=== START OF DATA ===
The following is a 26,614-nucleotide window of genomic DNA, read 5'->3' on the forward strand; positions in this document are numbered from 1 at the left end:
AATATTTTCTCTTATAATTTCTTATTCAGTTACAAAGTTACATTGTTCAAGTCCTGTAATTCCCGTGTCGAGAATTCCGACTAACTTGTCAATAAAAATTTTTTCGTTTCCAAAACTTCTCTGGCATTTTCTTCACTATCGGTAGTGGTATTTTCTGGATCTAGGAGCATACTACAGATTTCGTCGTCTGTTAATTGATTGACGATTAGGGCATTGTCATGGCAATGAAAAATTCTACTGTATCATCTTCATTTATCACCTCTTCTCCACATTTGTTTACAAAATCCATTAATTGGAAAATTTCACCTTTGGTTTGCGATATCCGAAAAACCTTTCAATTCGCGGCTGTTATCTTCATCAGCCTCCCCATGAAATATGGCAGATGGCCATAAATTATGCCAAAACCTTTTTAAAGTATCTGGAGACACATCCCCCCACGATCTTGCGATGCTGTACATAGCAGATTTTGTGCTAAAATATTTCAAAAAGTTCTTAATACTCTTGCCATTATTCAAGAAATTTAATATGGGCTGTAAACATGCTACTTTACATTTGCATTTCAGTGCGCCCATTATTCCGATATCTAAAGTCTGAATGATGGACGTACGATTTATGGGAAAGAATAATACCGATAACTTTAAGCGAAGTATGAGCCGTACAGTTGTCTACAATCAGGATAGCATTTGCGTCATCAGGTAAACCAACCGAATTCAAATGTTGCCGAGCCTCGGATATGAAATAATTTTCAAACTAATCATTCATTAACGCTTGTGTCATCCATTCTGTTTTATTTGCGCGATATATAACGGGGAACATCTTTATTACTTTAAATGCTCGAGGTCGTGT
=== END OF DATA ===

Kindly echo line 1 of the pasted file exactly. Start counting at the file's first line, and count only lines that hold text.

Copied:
The following is a 26,614-nucleotide window of genomic DNA, read 5'->3' on the forward strand; positions in this document are numbered from 1 at the left end: